Last year, we had the privilege of working with the staff at Capital Area Humane Society in Lansing, Michigan. In addition to sending staff members to our internships, CAHS also welcomed AFF to visit their shelter and provide more hands-on training.
We recently received an update from Samantha Miller and Ashley Hetzner, CAHS’ behavior manager and behavior assistant (respectively), about the incredible progress that the shelter has made in the past year. Not only have they dropped all breed restrictions, but they’ve increased adoptions!
We asked Samantha and Ashley to tell us more about the big changes (and big successes) they’ve undergone.
AFF: Prior to now, were there any specific policies or restrictions that applied to the “pit bull” dog adoptions at CAHS?
CAHS: Yes, we had several policies that applied only to “pit bulls” dogs.
1. We had a limit to the number of pit bulls that we could have up for adoption. No more than 20% of our adult dog population could be “pit bull” dogs.
2. All of our dogs go through a behavior evaluation process, but “pit bull” dogs had to go through extra steps. For a while we used an “ambassador dog” evaluation. But even after stopping that type of extra evaluation, pit bulls still had to test better than other dogs in order to go up for adoption. Certain behaviors meant automatic euthanasia only for pit bulls: dog aggression on leash, food/resource guarding, fear, aggression toward cats, or any type of aggressive-looking behaviors in the kennel (growling, lunging, showing teeth), to name a few. Other types of dogs could get away with the same behaviors.
3. Potential adopters had to fill out extra paperwork to be considered for a “pit bull” dog. There couldn’t be any concerns about their application. They had to be over 21 years old. They could not have any intact dogs in the home. They were required to bring in their children and dogs to meet the new dog (which was not always required for other dogs – although we eventually moved to requiring dog/child meets for all dogs). At one point we required the other dog in the home to be opposite sex.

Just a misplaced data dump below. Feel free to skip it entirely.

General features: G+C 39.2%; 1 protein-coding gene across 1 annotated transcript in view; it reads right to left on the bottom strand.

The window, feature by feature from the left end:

4. We would occasionally make exceptions about landlord checks or other policies, but never for “pit bull” dogs.
5. After going through the extra paperwork, it was required to be approved by a supervisor. After that, a member of the behavior department would come and do a “’pit bull’ dog consult” which went over dog aggression, dog parks, myths and stereotypes about “pit bull” dogs, how and why to get CGC certified/become a breed ambassador, and how they would have to be better dog owners than anyone else to make up for the stigma facing their dog.
6. We offered a free behavior consult with our staff for anyone adopting a “pit bull” dog that was having issues in the home.
7. All “pit bull” dogs were microchipped automatically. Other dogs were only microchipped if the adopter asked for it.
How did these additional layers to the adoption process affect adopter’s perceptions of the “pit bull” dogs?
At the time we didn’t think it would affect their perception of the dogs! We figured if someone wanted a “pit bull” dog, they would understand that we felt we had a duty to protect them. Every once in awhile we would get a comment from someone supporting our policies, so that made us think we were on the right track.
We would say things like “’pit bull’ dogs are no different than other dogs, but [then we would have different standards for adoption]…” and we thought just saying that made up for all the other things we were doing that implied pit bulls are different. Even after going to AFF, a lot of the staff was skeptical.
However, since making changes we have come to realize what we were really saying to people who came to adopt a “pit bull” dog.
We have had many adopters who came back to us for a second dog, comment on how much faster, easier, and less intense our adoption process is now. We had one family that adopted a “pit bull” dog from us a year ago. They were so scared by what we had told them that they had never introduced their dog to another dog in case he was aggressive. They were nervous to bring him in for a meet-and-greet with the new dog for the same reason. The family asked questions like “we have to do x, y, and z because it’s a pit bull, right?”